From 1952 to 1954, Duane served in the U.S. Army during the Korean War taking his basic training at Ft. Richardson in Alaska
where Duane was named by the Armed Forces to be a member of the Honorary All Alaska All Star First Team.
Duane returned to San Marcos, Texas where he played on the SWTSC Bobcats basketball team and eventually obtained a master's degree in education from Southwest Texas State College in San Marcos in 1958. In 1975, he returned to get his Mid-Management certification.
Duane was an outstanding basketball player for the Southwest Texas State College (SWTSC) Bobcats and was a recognized alumnus of SWTSC for academic excellence and his performance in basketball.
Duane Vincent came to RHS in 1960 as a math teacher and basketball coach. In 1966, Duane's basketball team made it to the State playoffs in Austin.
Duane continued his winning ways as a basketball coach and was named Austin American Centex Coach of the Year '78-79.
Duane and Polly Perry were married on May 13, 1989.
Duane was an educator and coach in Rockdale ISD, Hutto ISD, San Saba ISD and Wrangell, and AK ISD.
Duane continued to be an avid fisherman for salmon in Alaska (where he made one final fishing trip just weeks his death).
Duane enjoyed sports of every kind and was a very talented bridge player as many an oponent can testify. Duane loved his family and friends and his SWTSC Bobcats and will long be remembered by all.
J.W. "Bill" Cooke
J.W. Bill" Cooke, editor and publisher of The Rockdale Reporter since 1981, is the third generation of his family to be involved with the Rockdale Reporter. His grandfather, John Esten Cooke, bought the paper in 1911. Bill's father, W.H. Cooke,
joined the newspaper staff in 1930 and became publisher in 1936.
Bill Cooke graduated from the journalism department of North Texas State University in 1959 (where he received the Outstanding Senior Journalism Award).
Bill joined the Reporter as news editor in January 1959 after serving six months active duty in the National Guard. He was re-called into active duty with the 49th Armored Division during the Berlin Crisis where he served in the Public Information Office on the post newspaper at Fort Polk, La.
Bill and Peggy Adams Cooke were married in December, 1957 and the parents of four children: Kathy Cooke Phillips, Kyle W. Cooke, Ken Esten Cooke and Kevin Adams Cooke. Peggy Cooke was a newspaper heavy-weight in her own rights having served as president of the South Texas Press Association.
Bill Cooke returned to the Reporter in October of 1962 and became editor and co-publisher of the Reporter in 1970. He became editor/publisher in 1981, purchasing his father's interest in the paper. A fourth generation, Ken Esten Cooke, joined the newspaper staff in 1995 and is involved with news coverage and web site and other tech responsibilities. Daughter Kathy Cooke Phillips also is employed in the advertising department.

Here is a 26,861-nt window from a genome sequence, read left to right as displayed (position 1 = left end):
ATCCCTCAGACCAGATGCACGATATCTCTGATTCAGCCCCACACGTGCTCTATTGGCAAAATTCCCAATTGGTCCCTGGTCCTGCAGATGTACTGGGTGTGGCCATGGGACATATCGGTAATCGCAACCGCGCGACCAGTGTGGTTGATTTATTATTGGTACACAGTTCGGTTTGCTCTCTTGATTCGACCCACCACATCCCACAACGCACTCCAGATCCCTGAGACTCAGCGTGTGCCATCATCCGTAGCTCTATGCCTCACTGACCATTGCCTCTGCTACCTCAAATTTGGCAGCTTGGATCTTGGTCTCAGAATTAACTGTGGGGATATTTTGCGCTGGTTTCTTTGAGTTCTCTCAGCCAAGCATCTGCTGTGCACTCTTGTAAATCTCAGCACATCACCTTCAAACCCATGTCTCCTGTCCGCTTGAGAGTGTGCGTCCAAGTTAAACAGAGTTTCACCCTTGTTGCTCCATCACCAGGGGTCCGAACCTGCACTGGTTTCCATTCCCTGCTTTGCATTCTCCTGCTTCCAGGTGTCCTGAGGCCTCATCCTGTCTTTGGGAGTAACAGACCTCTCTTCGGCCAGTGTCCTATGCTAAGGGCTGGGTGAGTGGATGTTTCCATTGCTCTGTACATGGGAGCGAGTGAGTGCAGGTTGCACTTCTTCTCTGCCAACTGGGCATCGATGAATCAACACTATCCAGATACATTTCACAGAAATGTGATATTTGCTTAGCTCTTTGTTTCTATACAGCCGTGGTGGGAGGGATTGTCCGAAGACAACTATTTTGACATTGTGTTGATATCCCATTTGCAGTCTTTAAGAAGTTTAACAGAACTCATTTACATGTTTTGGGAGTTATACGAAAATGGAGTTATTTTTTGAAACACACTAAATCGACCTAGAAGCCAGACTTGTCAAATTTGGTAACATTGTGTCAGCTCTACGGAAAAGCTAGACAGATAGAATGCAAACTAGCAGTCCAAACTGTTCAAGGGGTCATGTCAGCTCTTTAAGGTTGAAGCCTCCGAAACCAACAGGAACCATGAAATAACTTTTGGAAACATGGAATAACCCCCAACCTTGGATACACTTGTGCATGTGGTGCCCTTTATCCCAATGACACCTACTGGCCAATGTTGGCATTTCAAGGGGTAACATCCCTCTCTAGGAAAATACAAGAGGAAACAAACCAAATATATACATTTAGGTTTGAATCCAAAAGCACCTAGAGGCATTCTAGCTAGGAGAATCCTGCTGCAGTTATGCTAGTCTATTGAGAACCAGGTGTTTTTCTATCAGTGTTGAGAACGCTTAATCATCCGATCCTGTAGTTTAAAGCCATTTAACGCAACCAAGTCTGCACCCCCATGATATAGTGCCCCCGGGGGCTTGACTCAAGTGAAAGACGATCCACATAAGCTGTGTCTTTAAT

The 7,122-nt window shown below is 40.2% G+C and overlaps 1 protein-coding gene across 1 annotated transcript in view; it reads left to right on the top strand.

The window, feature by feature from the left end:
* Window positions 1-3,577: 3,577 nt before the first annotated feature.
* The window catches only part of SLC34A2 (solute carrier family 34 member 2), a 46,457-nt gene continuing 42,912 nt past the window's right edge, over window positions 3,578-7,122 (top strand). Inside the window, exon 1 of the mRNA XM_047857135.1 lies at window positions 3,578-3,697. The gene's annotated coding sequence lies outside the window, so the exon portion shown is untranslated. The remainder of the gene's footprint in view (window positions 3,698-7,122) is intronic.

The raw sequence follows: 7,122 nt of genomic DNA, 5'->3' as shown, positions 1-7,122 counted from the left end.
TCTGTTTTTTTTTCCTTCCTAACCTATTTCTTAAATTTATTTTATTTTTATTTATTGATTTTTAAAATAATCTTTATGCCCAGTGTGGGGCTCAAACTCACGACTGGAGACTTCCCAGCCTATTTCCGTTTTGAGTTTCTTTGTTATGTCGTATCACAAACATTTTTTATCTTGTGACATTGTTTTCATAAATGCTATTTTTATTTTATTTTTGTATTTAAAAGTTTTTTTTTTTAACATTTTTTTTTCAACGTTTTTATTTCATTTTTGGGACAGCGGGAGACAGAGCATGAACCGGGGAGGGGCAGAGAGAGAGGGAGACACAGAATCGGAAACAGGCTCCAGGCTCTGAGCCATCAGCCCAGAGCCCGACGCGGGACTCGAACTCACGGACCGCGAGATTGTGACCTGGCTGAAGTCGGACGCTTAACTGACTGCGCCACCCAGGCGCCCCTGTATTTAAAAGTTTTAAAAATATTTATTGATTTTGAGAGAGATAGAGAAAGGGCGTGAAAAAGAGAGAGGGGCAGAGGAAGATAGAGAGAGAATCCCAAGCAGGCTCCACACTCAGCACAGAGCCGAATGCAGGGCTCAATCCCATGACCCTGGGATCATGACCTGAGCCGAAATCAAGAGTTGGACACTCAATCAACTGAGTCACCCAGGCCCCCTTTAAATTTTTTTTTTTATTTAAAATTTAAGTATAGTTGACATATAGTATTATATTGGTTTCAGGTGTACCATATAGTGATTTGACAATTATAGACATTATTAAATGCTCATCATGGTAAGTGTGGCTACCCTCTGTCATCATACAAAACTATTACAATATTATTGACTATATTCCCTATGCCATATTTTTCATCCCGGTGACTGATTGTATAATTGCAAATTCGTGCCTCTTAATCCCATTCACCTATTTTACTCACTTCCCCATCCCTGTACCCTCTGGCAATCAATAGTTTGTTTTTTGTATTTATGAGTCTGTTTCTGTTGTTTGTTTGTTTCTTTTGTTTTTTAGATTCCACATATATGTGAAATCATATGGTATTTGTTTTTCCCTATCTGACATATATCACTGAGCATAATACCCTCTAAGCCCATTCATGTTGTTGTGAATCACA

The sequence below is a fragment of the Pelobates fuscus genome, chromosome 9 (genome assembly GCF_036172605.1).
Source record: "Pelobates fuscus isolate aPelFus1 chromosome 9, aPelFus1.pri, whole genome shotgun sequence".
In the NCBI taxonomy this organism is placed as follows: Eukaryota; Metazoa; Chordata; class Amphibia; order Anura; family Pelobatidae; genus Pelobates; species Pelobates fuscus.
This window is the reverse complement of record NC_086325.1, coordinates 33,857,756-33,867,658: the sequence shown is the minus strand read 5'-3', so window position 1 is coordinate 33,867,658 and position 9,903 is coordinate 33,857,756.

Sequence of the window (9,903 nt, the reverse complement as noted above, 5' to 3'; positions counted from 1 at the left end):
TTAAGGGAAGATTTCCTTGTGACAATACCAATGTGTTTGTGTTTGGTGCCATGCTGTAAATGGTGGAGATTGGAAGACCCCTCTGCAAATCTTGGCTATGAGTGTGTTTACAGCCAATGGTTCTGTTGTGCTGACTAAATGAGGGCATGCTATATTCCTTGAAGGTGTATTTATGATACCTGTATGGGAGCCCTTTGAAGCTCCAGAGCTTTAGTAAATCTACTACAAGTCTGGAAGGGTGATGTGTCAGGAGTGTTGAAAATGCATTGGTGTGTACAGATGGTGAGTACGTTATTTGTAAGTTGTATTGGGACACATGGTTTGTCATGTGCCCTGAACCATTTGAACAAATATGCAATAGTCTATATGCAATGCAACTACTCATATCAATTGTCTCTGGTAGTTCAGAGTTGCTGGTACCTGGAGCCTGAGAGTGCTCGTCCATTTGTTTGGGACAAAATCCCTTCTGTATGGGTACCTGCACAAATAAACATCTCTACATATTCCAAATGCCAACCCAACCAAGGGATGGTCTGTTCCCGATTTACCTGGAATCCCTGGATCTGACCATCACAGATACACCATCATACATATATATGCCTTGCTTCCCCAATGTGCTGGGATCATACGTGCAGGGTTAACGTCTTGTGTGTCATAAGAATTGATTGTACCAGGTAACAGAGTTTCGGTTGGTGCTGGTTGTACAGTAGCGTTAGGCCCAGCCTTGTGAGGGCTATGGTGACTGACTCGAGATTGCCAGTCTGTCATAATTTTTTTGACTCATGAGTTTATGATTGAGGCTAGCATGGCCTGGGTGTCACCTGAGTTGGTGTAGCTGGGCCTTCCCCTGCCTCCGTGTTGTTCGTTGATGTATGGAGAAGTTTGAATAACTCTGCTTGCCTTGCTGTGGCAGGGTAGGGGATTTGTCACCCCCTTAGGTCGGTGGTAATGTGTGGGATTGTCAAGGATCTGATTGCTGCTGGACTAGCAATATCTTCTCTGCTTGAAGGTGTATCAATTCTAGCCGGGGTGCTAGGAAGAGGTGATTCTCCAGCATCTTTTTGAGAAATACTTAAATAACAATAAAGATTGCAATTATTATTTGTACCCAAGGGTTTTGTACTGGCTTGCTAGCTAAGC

Bill Cooke served as treasurer of the Texas Press Association and is a past director of the South Texas Press Association. He is past-president of the Rockdale Chamber of Commerce, served as a director of the Industrial Foundation, is newsletter editor for the local Rotary Club, is a past hospital board member and has been involved in many other civic duties in Rockdale. He is an active member of St. John's United Methodist Church and has served in various capacities for the church.
Through all four generations, the Rockdale Reporter has been a consistent winner in Texas Press Association and South Texas Press Association newspaper contests, winning "Best All Around" Awards at STPA for eight years.
John Harvey Cherry
John Harvey Cherry, another graduate of Rockdale High School, achieved prominence in the field of education
John Harvey Cherry was born January 25, 1891, on a farm near Rockdale, Milam County, Texas. He was the only child of George Collie and Carrie Pruett Cherry. His mother died when he was eighteen months old. John was reared by his paternal grandparents, and he attended elementary school in Milam County. He graduated from high school in Rockdale. After he graduated, he lived with his maternal grandparents while he attended Southwest Texas State Teachers College. John took subjects needed for the State Teachers Certificate. He married Alice Buffington on December 25, 1910.
In 1921 and after the birth of a son, John Harold, in 1920, John Cherry entered Texas A&M College and gained a certificate as a classer of cotton. He was the top student of 300 and 1 of only 20 to receive a special certificate. John was president of his freshman class and of the Schoolmasters Club.